Lessons From 2009

03/18/2010 05:12 am ET | Updated May 25, 2011

As I believe there is a lesson in every experience, I am listing some of what I learned in 2009:

1. Forget the old saws -

"Stocks in the long term always go up"
was disproved as we ended the decade with all major indices lower than they were in January, 2000. If you add in the effects of inflation, the "long term" is actually fairly disastrous.

Yes, 2000 was a year of elevated stock prices - with the dotcom boom and all. But, no matter how you slice it, the decade of 2000 - 2010 was not "up."

Another bromide, "you can't time the market," may in fact be true but if I had followed my gut instead of the doomsdayers on TV and bought stocks this spring, I'd be a pretty happy camper right now.

Similarly, a lot of people got hurt living by the advice "you can't make a better investment than buying your own home." Yes, housing is a good, solid stable investment. But, historically, it has appreciated just a point or two over inflation.

A lot of people got waylaid (about 25% of all homeowners with mortgages are under water today) believing that housing is an ultra-safe, always-ascending investment.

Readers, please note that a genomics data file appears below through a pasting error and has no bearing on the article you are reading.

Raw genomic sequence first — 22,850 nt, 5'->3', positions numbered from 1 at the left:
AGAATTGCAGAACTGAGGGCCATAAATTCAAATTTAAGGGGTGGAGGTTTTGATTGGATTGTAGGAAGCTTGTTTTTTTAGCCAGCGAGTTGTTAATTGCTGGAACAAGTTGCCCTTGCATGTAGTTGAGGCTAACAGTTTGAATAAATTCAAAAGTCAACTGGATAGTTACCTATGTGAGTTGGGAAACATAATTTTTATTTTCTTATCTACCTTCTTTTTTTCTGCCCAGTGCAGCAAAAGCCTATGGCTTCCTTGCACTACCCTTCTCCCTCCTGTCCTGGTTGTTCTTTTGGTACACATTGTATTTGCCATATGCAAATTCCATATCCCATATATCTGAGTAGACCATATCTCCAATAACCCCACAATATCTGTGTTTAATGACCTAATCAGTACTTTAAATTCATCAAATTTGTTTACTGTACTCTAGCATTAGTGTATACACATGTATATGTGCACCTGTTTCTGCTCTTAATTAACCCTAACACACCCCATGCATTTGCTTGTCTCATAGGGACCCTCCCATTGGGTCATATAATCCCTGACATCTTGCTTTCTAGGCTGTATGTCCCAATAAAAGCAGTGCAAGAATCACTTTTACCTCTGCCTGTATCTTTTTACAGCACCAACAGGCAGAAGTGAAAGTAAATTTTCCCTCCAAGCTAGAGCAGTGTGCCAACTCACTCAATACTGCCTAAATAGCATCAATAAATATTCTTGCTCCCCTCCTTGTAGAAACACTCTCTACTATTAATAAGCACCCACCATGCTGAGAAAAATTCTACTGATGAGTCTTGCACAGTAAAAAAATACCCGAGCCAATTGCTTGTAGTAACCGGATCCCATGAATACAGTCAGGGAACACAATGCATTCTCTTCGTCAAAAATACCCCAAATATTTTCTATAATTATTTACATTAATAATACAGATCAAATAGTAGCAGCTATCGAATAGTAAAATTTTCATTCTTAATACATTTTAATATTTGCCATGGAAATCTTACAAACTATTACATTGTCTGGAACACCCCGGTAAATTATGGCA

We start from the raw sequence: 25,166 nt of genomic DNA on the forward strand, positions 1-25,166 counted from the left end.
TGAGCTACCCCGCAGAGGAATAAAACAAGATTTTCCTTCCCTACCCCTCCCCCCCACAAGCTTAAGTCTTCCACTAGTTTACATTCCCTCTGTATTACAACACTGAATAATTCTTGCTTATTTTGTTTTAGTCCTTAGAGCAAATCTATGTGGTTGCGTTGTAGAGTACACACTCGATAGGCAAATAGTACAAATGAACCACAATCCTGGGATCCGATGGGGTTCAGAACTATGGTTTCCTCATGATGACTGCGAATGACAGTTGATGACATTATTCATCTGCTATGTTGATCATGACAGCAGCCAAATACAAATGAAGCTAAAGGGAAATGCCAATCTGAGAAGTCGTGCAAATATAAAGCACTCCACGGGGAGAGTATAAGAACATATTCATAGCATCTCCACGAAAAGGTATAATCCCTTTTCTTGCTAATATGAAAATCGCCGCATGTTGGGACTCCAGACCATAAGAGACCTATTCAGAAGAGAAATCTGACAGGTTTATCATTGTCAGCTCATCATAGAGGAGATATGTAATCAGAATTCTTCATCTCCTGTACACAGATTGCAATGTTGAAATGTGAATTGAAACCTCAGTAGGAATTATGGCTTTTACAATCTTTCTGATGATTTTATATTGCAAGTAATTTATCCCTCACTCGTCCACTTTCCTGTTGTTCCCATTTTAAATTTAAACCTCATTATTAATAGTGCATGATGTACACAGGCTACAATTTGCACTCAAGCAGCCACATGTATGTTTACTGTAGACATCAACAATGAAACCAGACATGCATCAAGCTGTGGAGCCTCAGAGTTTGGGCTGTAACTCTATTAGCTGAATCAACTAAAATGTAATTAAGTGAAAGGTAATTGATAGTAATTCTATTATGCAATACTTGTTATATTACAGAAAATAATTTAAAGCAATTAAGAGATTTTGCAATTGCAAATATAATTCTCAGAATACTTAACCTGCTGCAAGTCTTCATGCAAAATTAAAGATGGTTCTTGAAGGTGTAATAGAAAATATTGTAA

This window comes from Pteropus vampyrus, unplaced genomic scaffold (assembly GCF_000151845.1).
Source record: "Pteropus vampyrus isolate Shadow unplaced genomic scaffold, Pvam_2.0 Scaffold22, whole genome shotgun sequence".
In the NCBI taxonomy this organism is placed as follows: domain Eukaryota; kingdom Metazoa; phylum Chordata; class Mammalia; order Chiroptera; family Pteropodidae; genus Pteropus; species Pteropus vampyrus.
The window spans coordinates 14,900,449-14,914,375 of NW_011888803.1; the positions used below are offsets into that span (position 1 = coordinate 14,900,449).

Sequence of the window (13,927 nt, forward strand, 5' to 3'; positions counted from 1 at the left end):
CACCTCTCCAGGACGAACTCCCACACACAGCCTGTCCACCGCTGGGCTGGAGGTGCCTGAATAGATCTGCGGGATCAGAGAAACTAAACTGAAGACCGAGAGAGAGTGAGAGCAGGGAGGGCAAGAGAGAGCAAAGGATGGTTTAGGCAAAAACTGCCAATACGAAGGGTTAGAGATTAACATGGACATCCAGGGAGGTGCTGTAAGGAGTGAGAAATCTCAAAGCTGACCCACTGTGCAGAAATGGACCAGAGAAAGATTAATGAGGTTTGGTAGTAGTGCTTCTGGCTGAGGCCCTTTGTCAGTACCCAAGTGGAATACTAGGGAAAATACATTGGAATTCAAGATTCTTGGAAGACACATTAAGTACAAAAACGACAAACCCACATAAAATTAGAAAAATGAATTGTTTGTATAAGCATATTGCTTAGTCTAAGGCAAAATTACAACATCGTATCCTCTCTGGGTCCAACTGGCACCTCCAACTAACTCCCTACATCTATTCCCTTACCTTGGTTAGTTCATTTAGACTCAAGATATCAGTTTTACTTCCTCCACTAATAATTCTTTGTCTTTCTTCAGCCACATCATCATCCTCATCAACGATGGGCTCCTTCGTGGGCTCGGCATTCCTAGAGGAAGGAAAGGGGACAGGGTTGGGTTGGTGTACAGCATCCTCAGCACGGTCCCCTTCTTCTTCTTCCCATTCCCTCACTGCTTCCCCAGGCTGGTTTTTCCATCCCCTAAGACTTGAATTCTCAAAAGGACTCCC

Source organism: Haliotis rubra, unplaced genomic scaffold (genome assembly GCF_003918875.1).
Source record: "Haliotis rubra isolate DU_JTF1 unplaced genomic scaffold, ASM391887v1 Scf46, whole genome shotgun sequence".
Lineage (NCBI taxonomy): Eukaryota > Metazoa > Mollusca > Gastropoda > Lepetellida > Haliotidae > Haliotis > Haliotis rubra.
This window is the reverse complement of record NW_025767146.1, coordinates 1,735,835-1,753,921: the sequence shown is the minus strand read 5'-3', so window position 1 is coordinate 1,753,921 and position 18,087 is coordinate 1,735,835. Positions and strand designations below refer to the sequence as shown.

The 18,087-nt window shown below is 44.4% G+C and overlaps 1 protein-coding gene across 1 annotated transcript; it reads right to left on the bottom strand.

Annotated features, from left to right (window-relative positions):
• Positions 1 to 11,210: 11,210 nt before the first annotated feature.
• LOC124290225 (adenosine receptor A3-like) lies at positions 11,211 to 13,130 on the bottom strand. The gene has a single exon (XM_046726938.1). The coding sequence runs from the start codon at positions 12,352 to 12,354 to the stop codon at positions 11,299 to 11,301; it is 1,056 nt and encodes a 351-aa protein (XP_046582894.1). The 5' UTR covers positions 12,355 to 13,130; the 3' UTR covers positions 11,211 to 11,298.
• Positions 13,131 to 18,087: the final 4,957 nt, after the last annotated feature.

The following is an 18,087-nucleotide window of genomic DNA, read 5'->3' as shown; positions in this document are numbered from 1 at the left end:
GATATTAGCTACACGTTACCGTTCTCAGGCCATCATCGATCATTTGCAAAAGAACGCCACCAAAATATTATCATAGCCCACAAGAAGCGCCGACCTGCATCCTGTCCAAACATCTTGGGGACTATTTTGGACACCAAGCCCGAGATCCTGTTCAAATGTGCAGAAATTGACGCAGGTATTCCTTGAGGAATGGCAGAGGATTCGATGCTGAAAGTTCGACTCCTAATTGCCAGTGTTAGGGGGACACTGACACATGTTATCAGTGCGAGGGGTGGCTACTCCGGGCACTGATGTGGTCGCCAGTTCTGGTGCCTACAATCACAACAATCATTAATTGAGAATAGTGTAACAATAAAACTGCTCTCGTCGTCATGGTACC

2. Ignore anyone with an agenda or conflict of interest -

I'm exaggerating of course but it is important to understand where someone's advice is coming from. My new rule is to talk to several people - even if all of them have an agenda I figure I will get a better chance of understanding the realities if I listen to enough disparate sales pitches.

3. Do what you can to educate yourself and then follow your gut -

I am a big fan of Warren Buffet. When the guy did not understand the dotcom boom, he stayed out of it. Yes, he too was hurt by the economic meltdown as Berkshire Hathaway suffered its first ever year-over-year losses. But, he also remained steady in the panic - investing at the depth of the market in GE and Goldman Sachs. Making lucrative deals for himself and his investors.

He is not overly swayed by what pundits are saying. He sticks with the basics (I mean he just bought a railroad for gosh sakes). In other words, he educates himself and then trusts his own instincts. That is one of my main "take-aways" from 2009.